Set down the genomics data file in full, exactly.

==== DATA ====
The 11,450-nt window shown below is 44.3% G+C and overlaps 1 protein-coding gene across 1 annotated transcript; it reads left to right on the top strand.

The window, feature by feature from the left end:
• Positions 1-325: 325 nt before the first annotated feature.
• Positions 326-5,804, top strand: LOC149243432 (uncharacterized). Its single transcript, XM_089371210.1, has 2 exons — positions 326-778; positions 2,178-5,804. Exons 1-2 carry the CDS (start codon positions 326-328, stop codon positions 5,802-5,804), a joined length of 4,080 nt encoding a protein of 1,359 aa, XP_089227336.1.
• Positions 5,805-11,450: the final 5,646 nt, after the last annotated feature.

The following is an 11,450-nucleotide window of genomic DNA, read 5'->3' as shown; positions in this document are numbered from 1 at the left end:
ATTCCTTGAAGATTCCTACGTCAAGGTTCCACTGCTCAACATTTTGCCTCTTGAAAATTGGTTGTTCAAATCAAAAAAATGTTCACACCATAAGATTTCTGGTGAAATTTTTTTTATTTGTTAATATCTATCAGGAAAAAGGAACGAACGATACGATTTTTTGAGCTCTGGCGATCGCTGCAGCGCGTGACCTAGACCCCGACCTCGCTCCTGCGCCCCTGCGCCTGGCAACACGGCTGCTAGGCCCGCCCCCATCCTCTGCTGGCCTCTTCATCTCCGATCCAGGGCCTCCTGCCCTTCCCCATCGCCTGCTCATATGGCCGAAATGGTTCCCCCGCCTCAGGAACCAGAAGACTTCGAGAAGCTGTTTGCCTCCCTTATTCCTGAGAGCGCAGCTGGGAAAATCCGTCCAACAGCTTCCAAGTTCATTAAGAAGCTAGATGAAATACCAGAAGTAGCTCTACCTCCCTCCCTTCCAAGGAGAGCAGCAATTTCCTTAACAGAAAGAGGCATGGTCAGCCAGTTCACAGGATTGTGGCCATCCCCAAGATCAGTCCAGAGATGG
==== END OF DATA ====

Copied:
The 11,450-nt window shown below is 44.3% G+C and overlaps 1 protein-coding gene across 1 annotated transcript; it reads left to right on the top strand.

The window, feature by feature from the left end:
• Positions 1-325: 325 nt before the first annotated feature.
• Positions 326-5,804, top strand: LOC149243432 (uncharacterized). Its single transcript, XM_089371210.1, has 2 exons — positions 326-778; positions 2,178-5,804. Exons 1-2 carry the CDS (start codon positions 326-328, stop codon positions 5,802-5,804), a joined length of 4,080 nt encoding a protein of 1,359 aa, XP_089227336.1.
• Positions 5,805-11,450: the final 5,646 nt, after the last annotated feature.

The following is an 11,450-nucleotide window of genomic DNA, read 5'->3' as shown; positions in this document are numbered from 1 at the left end:
ATTCCTTGAAGATTCCTACGTCAAGGTTCCACTGCTCAACATTTTGCCTCTTGAAAATTGGTTGTTCAAATCAAAAAAATGTTCACACCATAAGATTTCTGGTGAAATTTTTTTTATTTGTTAATATCTATCAGGAAAAAGGAACGAACGATACGATTTTTTGAGCTCTGGCGATCGCTGCAGCGCGTGACCTAGACCCCGACCTCGCTCCTGCGCCCCTGCGCCTGGCAACACGGCTGCTAGGCCCGCCCCCATCCTCTGCTGGCCTCTTCATCTCCGATCCAGGGCCTCCTGCCCTTCCCCATCGCCTGCTCATATGGCCGAAATGGTTCCCCCGCCTCAGGAACCAGAAGACTTCGAGAAGCTGTTTGCCTCCCTTATTCCTGAGAGCGCAGCTGGGAAAATCCGTCCAACAGCTTCCAAGTTCATTAAGAAGCTAGATGAAATACCAGAAGTAGCTCTACCTCCCTCCCTTCCAAGGAGAGCAGCAATTTCCTTAACAGAAAGAGGCATGGTCAGCCAGTTCACAGGATTGTGGCCATCCCCAAGATCAGTCCAGAGATGG